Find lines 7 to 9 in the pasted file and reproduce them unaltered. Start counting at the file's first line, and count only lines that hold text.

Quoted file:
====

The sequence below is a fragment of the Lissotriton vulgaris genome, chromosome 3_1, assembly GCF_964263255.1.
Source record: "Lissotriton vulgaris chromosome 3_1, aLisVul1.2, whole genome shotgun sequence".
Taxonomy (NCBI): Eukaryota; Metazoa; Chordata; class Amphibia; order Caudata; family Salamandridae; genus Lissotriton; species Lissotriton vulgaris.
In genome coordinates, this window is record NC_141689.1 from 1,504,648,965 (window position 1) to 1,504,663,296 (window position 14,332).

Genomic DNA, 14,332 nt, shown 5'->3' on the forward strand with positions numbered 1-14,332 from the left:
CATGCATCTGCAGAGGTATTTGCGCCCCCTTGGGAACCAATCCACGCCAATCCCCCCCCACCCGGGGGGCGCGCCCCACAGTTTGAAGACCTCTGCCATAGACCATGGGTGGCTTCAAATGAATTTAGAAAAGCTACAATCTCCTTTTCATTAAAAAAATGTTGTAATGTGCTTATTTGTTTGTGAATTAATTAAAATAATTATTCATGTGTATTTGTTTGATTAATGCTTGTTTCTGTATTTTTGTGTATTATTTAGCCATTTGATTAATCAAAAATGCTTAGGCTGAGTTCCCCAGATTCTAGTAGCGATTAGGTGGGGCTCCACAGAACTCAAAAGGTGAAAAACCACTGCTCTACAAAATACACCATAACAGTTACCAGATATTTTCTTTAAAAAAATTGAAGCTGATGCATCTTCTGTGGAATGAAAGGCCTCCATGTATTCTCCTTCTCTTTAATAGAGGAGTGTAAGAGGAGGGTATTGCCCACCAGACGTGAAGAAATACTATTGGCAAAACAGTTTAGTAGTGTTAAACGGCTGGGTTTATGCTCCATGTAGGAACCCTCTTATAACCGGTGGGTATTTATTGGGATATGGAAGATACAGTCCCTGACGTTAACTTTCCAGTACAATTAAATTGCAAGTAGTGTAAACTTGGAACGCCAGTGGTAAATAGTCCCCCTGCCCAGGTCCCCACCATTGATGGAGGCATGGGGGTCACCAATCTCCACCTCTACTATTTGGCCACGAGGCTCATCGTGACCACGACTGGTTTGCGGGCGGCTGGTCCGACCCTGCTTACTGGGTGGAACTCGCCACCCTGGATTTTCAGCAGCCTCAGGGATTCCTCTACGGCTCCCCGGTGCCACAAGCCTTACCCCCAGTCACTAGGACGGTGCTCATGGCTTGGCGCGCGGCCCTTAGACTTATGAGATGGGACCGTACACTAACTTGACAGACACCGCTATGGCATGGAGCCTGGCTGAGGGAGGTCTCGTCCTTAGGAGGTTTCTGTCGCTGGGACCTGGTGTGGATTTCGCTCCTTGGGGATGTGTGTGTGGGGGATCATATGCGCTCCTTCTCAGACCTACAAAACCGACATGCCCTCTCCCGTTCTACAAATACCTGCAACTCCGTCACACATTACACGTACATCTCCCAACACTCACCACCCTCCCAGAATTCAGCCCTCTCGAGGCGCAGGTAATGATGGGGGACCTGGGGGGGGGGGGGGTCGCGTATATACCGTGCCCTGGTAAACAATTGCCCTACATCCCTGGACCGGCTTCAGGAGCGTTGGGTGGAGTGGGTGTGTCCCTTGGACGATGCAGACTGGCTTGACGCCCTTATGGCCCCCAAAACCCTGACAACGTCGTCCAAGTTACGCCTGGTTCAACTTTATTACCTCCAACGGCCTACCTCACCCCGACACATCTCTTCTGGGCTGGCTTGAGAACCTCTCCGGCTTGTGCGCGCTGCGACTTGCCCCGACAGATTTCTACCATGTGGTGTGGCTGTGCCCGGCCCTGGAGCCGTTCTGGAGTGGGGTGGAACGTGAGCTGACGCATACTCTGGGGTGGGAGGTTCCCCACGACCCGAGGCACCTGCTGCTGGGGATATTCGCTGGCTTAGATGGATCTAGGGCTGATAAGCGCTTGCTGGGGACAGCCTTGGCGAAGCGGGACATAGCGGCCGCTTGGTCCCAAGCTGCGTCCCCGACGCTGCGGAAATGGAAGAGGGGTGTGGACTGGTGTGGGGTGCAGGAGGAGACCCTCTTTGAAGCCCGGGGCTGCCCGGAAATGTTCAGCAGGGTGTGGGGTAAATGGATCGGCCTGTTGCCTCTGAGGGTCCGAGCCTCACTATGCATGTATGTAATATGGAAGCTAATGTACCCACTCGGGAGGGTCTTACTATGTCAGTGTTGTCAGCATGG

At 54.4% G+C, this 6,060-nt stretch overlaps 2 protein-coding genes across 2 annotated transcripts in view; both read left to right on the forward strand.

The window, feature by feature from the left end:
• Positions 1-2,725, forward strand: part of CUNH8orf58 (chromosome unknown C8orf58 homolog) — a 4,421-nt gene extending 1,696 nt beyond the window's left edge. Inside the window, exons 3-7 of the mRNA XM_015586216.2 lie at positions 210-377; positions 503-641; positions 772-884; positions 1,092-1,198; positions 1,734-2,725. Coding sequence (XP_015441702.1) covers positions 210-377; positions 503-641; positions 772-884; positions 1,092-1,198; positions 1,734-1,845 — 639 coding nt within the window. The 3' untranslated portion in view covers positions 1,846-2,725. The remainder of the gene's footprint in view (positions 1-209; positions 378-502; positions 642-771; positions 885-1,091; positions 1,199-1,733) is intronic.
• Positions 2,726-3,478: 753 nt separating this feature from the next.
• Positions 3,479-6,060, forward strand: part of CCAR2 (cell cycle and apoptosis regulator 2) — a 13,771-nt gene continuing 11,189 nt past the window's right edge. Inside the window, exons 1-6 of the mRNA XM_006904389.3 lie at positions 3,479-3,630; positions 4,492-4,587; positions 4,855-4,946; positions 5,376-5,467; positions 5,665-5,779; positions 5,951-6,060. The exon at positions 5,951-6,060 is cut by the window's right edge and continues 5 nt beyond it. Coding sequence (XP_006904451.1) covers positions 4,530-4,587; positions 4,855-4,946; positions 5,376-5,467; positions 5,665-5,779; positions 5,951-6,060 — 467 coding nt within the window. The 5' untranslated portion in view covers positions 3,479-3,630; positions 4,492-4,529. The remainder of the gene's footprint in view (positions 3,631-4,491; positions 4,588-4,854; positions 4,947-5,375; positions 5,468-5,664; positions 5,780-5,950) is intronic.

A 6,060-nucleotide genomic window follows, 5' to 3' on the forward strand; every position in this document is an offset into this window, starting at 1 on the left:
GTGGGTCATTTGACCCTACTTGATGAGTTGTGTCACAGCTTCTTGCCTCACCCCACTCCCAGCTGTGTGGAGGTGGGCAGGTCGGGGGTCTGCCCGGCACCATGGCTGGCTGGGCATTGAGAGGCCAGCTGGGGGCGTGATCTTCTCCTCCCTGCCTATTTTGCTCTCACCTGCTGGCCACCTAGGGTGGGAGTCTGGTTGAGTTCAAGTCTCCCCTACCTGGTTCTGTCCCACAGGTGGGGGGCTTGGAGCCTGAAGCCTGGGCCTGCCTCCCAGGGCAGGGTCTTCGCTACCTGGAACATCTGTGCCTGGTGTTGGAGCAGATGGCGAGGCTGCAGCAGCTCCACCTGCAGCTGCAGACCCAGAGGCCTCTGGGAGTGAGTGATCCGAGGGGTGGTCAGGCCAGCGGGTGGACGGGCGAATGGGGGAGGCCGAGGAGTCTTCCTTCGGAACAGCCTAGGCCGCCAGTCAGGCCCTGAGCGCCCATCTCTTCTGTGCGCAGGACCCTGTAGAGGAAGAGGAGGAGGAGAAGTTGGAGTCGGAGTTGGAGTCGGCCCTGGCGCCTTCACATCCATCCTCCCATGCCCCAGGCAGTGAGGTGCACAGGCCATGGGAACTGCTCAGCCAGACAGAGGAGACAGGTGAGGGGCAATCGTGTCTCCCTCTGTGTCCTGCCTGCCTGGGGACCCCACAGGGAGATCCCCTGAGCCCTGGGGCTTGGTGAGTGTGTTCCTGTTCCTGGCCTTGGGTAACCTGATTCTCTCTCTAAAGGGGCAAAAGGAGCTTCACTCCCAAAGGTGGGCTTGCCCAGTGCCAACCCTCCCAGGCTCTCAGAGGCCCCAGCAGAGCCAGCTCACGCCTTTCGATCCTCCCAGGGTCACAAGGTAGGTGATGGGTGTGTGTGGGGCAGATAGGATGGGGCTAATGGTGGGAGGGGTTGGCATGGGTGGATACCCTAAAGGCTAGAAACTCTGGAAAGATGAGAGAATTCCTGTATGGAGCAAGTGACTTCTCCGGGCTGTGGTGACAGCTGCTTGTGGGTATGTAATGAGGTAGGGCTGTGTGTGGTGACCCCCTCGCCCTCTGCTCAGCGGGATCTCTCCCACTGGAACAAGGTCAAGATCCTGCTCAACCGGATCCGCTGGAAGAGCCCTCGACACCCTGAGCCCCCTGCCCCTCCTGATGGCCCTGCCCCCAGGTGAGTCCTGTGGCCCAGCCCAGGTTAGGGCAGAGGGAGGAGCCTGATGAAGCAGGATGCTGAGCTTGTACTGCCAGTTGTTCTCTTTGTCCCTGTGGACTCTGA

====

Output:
At 54.4% G+C, this 6,060-nt stretch overlaps 2 protein-coding genes across 2 annotated transcripts in view; both read left to right on the forward strand.

The window, feature by feature from the left end:
• Positions 1-2,725, forward strand: part of CUNH8orf58 (chromosome unknown C8orf58 homolog) — a 4,421-nt gene extending 1,696 nt beyond the window's left edge. Inside the window, exons 3-7 of the mRNA XM_015586216.2 lie at positions 210-377; positions 503-641; positions 772-884; positions 1,092-1,198; positions 1,734-2,725. Coding sequence (XP_015441702.1) covers positions 210-377; positions 503-641; positions 772-884; positions 1,092-1,198; positions 1,734-1,845 — 639 coding nt within the window. The 3' untranslated portion in view covers positions 1,846-2,725. The remainder of the gene's footprint in view (positions 1-209; positions 378-502; positions 642-771; positions 885-1,091; positions 1,199-1,733) is intronic.